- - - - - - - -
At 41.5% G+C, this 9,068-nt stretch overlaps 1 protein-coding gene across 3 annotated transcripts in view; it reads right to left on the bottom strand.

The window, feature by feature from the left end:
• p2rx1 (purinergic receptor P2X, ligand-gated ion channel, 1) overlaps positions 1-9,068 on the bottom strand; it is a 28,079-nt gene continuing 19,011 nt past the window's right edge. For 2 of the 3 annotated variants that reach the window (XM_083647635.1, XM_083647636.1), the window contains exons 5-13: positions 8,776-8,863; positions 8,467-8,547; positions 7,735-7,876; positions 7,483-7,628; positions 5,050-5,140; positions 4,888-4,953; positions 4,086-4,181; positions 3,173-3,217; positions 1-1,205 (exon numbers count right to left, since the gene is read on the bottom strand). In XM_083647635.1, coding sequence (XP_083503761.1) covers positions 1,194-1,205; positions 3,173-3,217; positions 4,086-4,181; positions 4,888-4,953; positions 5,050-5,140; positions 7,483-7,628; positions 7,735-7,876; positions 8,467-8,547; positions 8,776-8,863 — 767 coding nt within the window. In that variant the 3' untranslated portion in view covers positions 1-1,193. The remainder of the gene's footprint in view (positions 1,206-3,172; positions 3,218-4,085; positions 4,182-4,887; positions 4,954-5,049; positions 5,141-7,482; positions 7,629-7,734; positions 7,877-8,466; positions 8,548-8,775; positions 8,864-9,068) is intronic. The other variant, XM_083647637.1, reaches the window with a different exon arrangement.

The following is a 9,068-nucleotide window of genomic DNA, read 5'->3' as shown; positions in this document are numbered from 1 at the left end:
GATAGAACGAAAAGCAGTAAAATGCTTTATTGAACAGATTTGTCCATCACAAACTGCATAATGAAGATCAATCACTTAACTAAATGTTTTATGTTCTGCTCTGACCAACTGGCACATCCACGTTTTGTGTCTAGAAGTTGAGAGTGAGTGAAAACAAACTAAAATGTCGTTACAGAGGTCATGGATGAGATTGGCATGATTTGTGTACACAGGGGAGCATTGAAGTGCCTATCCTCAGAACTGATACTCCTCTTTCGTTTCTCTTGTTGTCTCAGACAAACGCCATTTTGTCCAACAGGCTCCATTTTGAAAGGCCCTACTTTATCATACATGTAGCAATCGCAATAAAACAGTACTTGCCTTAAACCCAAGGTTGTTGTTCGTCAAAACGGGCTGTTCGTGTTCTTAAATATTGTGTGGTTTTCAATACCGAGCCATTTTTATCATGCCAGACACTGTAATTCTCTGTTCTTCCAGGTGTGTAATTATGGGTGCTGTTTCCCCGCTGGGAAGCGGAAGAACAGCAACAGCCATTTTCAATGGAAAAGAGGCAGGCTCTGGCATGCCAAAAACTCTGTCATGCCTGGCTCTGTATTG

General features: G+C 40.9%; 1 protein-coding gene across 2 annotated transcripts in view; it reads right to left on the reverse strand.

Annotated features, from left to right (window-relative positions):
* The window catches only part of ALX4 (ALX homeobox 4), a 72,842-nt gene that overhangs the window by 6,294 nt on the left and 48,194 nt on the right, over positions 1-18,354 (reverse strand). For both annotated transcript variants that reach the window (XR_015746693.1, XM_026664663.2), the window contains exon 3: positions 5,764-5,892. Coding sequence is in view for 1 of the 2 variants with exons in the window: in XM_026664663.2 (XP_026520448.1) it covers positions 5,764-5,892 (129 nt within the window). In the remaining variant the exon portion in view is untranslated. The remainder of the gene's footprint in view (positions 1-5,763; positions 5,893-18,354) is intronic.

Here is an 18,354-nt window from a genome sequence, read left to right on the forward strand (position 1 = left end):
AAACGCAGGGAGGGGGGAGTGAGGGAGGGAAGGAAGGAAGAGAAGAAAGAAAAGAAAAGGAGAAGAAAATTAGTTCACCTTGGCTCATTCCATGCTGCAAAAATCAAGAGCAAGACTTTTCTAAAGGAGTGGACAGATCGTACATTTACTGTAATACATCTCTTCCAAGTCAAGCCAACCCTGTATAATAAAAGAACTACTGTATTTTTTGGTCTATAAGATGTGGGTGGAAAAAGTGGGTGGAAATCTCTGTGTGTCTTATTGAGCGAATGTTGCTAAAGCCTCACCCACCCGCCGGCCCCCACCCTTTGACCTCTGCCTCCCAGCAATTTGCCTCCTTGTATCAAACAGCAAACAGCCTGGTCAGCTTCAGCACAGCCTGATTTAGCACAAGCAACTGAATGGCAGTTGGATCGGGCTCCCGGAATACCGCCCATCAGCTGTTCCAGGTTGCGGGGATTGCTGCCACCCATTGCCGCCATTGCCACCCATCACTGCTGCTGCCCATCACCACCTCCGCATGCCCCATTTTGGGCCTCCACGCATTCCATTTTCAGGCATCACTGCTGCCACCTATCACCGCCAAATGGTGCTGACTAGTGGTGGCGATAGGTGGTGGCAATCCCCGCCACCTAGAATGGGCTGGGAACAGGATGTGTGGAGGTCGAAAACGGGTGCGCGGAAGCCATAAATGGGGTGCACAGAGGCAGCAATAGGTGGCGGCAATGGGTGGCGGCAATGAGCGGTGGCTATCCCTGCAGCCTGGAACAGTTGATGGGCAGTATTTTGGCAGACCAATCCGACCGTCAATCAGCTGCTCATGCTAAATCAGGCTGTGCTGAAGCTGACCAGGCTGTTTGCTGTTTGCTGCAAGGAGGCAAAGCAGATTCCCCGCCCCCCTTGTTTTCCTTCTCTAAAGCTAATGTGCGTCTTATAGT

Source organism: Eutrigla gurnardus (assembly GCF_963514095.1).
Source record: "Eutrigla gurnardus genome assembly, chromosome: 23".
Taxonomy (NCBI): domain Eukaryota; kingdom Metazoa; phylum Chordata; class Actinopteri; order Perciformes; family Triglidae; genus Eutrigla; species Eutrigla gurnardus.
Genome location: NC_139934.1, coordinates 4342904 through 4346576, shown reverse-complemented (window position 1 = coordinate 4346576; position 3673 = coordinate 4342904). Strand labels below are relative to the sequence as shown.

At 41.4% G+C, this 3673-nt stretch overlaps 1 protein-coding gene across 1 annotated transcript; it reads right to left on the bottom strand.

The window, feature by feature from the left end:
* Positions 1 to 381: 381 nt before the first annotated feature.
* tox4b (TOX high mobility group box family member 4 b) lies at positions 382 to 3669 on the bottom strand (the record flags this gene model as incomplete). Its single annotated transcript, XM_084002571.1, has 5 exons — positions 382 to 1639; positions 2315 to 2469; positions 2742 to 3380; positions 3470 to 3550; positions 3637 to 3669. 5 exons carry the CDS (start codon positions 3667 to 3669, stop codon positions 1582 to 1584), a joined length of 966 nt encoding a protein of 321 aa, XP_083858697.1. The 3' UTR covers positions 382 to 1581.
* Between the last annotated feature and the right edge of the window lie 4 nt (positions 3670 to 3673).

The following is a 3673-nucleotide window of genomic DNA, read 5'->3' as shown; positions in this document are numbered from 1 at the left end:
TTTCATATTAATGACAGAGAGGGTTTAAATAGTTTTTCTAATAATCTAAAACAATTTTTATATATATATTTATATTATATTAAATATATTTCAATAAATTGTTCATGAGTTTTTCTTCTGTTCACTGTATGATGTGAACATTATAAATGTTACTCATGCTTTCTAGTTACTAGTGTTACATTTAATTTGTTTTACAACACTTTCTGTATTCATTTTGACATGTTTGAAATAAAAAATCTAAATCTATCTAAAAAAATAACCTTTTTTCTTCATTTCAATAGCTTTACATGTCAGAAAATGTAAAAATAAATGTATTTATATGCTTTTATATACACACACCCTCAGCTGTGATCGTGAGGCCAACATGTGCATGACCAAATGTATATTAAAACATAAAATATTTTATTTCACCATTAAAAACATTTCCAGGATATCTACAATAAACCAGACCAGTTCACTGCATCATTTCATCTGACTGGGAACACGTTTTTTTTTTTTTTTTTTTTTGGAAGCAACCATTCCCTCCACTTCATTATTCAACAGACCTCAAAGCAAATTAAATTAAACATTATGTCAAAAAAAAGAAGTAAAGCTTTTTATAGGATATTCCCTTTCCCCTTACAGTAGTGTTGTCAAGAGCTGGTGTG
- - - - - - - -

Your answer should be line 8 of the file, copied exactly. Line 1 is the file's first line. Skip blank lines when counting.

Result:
* The window catches only part of ALX4 (ALX homeobox 4), a 72,842-nt gene that overhangs the window by 6,294 nt on the left and 48,194 nt on the right, over positions 1-18,354 (reverse strand). For both annotated transcript variants that reach the window (XR_015746693.1, XM_026664663.2), the window contains exon 3: positions 5,764-5,892. Coding sequence is in view for 1 of the 2 variants with exons in the window: in XM_026664663.2 (XP_026520448.1) it covers positions 5,764-5,892 (129 nt within the window). In the remaining variant the exon portion in view is untranslated. The remainder of the gene's footprint in view (positions 1-5,763; positions 5,893-18,354) is intronic.